Professional Primer: How to behave at happy hour

Written on Jan 05, 2017

By Jessica Salerno, OSCPA content manager

Professional Primer is our series to help you navigate the tricky world of business etiquette. Read past posts online here.

When done well, happy hours are a great way for employees to relax and get to know each other outside of the office. But adding alcohol to any experience, especially at a work function, can potentially lead to embarrassing results and a bruised reputation. Tonya Tiggett, chief success strategist at Promoting University LLC, said one of the biggest mistakes people can make is thinking their behavior at the happy hour won’t reflect on them back in the office. Here are the ways to ensure your happy hour actions don’t become office gossip:

Avoid drinking too much – This is the cardinal rule of happy hours, but unfortunately people can fall victim to the relaxed environment and forget they are among coworkers. Tiggett suggested alternating a drink with a glass of water throughout the evening – and don’t feel obligated to drink, either.

Tonya Tiggett“It is absolutely acceptable to not drink and you owe no one an apology or a reason why,” she said. “A lot of people will not stand up for themselves or will give into the pressure. If someone says ‘Let me buy you a drink,’ or ‘Why are you drinking water?’ just simply thank them and say ‘I’m good for now, thanks for asking,’ or ‘Thanks for the offer, maybe later.’”

Know every office culture is different – Some offices might encourage their employees to relax and join in on the drinking fun as long as they remain responsible, and others will raise an eyebrow at drink number two. “It just depends on the crowd you’re with and the culture,” Tiggett said. If you’re new to the office and unsure what’s acceptable, take your cue from what the more senior employees are doing. That includes leaving happy hour with your reputation intact. “You should feel free to stay as long as you are having fun, and if you are strategic with your happy hour mingling, leave after you have made time to spend with people who you want to get to know better,” she said.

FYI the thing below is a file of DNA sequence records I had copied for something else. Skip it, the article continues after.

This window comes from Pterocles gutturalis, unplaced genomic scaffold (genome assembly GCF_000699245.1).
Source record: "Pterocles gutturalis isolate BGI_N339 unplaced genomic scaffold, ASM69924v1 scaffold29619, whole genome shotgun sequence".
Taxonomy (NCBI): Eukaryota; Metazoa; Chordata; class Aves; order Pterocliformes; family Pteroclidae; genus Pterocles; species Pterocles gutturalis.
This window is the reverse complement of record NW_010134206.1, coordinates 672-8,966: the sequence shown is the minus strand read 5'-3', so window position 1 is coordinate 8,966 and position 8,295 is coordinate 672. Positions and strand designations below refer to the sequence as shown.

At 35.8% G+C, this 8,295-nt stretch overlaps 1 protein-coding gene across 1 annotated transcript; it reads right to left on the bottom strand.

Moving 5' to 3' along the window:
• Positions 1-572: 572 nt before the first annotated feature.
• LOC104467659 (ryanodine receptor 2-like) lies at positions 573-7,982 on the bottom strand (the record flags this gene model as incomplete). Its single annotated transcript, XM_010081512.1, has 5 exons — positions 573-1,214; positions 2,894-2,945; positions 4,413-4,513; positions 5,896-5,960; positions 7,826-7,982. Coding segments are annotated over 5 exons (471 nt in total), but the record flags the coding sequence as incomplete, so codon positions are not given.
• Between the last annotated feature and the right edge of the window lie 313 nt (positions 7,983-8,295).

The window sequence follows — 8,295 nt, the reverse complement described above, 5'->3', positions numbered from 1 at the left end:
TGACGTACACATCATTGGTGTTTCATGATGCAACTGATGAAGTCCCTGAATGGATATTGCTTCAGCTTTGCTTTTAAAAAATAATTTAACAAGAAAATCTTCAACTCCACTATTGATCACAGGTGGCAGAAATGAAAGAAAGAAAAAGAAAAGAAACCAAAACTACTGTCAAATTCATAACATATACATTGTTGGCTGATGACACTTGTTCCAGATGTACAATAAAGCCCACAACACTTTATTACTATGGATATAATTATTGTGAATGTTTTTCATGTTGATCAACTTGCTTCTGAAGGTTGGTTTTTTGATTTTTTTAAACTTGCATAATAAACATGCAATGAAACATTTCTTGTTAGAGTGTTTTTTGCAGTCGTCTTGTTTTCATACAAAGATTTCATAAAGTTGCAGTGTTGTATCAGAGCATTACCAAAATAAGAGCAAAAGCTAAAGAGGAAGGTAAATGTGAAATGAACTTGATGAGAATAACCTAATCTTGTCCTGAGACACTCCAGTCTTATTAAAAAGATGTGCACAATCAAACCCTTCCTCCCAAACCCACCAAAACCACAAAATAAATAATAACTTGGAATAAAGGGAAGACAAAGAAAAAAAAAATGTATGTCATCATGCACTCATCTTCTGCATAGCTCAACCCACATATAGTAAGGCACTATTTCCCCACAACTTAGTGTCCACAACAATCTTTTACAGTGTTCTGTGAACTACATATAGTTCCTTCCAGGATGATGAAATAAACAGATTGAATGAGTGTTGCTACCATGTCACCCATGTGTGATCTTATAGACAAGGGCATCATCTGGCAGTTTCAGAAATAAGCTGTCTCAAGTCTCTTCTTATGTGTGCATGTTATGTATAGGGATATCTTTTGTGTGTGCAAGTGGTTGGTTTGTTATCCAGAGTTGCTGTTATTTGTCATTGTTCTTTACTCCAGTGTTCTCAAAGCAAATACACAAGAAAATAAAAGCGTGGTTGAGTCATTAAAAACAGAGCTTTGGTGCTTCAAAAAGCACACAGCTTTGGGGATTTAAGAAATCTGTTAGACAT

Put away your phone – It’s easy to fall into the trap of checking your phone for texts or scrolling through social media, but resist the urge. Use this time to engage with coworkers you don’t normally speak to and learn more about them. “It’s a fantastic opportunity for you to build a key network and relationships, and build some level of influence in the future by getting to know people personally,” she said. “This is your opportunity, and that personal time and clout you’re going to build will go miles in the future.”

Be careful what you say – “You’re going to have looser lips when you’re drinking, and when talking about a coworker or client you never know how that’s going to get back to them,” Tiggett said. “And when or if it gets back to them, do you want your name tied to what’s being said?” Along with avoiding office gossip, don’t bring up politics or religion, she advised. Emotions on these topics can run high and when combined with alcohol, an innocent conversation can quickly turn personal.

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